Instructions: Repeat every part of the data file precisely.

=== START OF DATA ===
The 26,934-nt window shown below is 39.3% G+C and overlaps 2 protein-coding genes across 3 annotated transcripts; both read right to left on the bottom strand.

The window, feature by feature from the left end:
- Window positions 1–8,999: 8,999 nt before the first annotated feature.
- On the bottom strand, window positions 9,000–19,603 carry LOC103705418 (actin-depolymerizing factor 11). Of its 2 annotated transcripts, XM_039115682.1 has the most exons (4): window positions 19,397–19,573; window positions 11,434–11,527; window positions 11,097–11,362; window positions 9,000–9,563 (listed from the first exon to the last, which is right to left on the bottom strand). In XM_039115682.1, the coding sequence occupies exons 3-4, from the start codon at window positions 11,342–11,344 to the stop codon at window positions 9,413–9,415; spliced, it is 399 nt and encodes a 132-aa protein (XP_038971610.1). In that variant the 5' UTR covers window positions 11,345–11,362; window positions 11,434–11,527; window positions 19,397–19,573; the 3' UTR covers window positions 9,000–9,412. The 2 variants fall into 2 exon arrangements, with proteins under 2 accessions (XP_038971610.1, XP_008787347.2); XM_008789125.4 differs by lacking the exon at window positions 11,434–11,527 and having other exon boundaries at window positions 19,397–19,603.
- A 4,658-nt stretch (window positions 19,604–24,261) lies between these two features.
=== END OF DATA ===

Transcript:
The 26,934-nt window shown below is 39.3% G+C and overlaps 2 protein-coding genes across 3 annotated transcripts; both read right to left on the bottom strand.

The window, feature by feature from the left end:
- Window positions 1–8,999: 8,999 nt before the first annotated feature.
- On the bottom strand, window positions 9,000–19,603 carry LOC103705418 (actin-depolymerizing factor 11). Of its 2 annotated transcripts, XM_039115682.1 has the most exons (4): window positions 19,397–19,573; window positions 11,434–11,527; window positions 11,097–11,362; window positions 9,000–9,563 (listed from the first exon to the last, which is right to left on the bottom strand). In XM_039115682.1, the coding sequence occupies exons 3-4, from the start codon at window positions 11,342–11,344 to the stop codon at window positions 9,413–9,415; spliced, it is 399 nt and encodes a 132-aa protein (XP_038971610.1). In that variant the 5' UTR covers window positions 11,345–11,362; window positions 11,434–11,527; window positions 19,397–19,573; the 3' UTR covers window positions 9,000–9,412. The 2 variants fall into 2 exon arrangements, with proteins under 2 accessions (XP_038971610.1, XP_008787347.2); XM_008789125.4 differs by lacking the exon at window positions 11,434–11,527 and having other exon boundaries at window positions 19,397–19,603.
- A 4,658-nt stretch (window positions 19,604–24,261) lies between these two features.